• Appian positions its BPM, Case Management and Mobile Application Development offerings as a low-code means for citizen developers to create departmental and enterprise business applications. Its offerings are deployable via Appian's aPaaS. Appian prefers to be recognized in the market as a PaaS vendor rather than as a BPM vendor.

  • BMC's Innovation Suite enables developers and business users to create digital service management applications in clouds, using a portfolio of design tools, REST APIs and a library of reusable components.

  • K2 Appit for SharePoint is a low-code cloud service designed to build SharePoint and Office 365 business process applications. It includes forms development and data integration. K2's blackpearl offering is an on-premises BPM suite.

  • Mendix's low-code aPaaS offering is built on Cloud Foundry. It makes use of agile project management to manage scope and progress. The vendor claims that its visual application development capability can improve development productivity by a factor of six. Its features include one-click deployment, controlled release management, runtime optimized for web-scale, and an app store with a library of building blocks to speed development.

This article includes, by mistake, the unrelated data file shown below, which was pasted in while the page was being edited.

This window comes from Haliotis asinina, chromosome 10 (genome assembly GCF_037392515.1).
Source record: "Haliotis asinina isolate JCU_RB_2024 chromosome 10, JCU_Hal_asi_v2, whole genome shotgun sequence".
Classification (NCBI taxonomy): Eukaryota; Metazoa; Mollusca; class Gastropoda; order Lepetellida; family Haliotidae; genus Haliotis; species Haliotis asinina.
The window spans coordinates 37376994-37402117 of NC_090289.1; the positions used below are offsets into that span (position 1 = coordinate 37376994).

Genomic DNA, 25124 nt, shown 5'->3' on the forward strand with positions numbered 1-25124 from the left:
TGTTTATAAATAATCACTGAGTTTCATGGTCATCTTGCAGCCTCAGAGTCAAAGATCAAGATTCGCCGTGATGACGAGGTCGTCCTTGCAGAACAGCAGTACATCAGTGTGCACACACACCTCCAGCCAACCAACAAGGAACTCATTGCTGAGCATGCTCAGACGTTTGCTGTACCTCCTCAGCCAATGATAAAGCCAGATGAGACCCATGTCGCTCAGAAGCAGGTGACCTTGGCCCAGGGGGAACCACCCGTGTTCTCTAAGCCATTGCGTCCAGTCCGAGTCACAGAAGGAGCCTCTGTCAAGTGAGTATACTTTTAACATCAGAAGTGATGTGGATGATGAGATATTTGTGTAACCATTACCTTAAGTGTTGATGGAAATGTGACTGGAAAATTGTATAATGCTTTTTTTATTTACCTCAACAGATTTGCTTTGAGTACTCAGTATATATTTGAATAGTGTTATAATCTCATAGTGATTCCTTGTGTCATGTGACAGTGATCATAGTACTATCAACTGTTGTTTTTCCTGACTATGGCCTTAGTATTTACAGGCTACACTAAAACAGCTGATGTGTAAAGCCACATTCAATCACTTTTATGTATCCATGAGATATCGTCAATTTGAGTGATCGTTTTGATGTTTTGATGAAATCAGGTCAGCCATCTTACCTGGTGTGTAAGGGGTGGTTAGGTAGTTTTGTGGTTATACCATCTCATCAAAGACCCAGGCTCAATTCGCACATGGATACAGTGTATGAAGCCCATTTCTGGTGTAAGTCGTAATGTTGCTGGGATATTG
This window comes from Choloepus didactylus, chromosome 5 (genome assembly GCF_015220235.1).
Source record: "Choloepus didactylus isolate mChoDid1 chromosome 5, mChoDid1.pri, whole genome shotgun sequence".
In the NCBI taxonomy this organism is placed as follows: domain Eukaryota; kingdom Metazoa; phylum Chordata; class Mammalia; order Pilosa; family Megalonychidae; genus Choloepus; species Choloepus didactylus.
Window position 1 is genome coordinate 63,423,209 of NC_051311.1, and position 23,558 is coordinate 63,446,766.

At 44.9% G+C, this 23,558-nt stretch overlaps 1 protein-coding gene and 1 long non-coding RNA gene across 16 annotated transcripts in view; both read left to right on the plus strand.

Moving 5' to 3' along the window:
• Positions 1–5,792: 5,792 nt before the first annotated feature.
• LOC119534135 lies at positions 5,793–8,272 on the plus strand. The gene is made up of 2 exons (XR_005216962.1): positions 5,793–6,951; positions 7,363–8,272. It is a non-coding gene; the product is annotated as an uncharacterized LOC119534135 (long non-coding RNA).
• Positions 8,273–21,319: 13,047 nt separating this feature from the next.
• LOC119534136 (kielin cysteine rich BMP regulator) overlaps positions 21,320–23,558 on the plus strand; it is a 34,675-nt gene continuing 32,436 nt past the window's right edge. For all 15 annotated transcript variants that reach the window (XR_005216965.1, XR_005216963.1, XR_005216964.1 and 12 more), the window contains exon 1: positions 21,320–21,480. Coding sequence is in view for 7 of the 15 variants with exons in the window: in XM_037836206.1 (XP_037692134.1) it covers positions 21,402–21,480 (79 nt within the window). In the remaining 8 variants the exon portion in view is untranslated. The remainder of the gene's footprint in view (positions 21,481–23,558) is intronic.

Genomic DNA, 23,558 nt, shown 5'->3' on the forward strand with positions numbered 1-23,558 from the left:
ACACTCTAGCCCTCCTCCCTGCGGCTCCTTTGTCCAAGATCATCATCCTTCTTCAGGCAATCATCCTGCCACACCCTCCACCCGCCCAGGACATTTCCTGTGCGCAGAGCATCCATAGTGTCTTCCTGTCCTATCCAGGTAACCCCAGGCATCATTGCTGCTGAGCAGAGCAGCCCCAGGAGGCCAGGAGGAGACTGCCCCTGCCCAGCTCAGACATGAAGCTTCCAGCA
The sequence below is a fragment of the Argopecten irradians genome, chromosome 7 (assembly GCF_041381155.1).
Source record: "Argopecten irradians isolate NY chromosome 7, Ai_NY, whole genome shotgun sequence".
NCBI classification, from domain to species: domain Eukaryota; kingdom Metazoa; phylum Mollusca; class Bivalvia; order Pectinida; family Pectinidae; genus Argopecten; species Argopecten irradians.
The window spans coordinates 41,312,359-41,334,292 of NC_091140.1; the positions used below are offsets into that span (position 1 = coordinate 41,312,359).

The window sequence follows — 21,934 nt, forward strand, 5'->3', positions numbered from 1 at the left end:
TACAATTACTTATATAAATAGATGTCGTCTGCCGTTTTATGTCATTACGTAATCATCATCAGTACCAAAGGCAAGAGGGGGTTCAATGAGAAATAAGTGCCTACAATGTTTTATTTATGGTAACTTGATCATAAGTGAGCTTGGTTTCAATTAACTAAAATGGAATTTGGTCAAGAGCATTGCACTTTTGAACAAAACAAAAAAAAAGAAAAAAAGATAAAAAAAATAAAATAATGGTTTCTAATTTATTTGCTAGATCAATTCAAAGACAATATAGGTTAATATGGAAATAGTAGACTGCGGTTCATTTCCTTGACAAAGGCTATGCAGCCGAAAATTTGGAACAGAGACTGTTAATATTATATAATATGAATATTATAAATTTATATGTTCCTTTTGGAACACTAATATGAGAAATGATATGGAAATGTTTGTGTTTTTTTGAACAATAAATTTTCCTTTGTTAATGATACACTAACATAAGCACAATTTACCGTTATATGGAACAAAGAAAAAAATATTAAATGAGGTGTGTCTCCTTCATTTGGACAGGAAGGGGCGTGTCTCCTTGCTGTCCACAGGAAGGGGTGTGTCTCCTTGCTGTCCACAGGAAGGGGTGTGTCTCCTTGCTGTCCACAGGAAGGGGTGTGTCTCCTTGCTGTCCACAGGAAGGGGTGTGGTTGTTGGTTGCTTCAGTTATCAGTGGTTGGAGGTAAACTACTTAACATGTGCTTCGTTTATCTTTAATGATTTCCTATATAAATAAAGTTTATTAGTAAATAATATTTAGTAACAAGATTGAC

• Microsoft Flow is a cloud service that enables line-of-business users to build workflows using self-explanatory templates that automate business tasks and processes across applications and other cloud services. Microsoft PowerApps enables non-technical users to create mobile apps.

  • Nintex positions in the workflow and BPM markets as a provider of content-driven workflow automation. Its flagship offering, the Nintex Workflow Platform, enables users to craft workflows on and across Microsoft SharePoint and Office 365 ecosystems. Its recently launched Workflow Cloud, a low-code platform that can build automated 'workflow as a service' capabilities across IT platforms. It can be likened to a self-service SaaS design and runtime environment. Nintex also recently launched Hawkeye, an analytic offering that exposes performance details beyond workflow execution metrics to reveal how business results and outcomes are determined.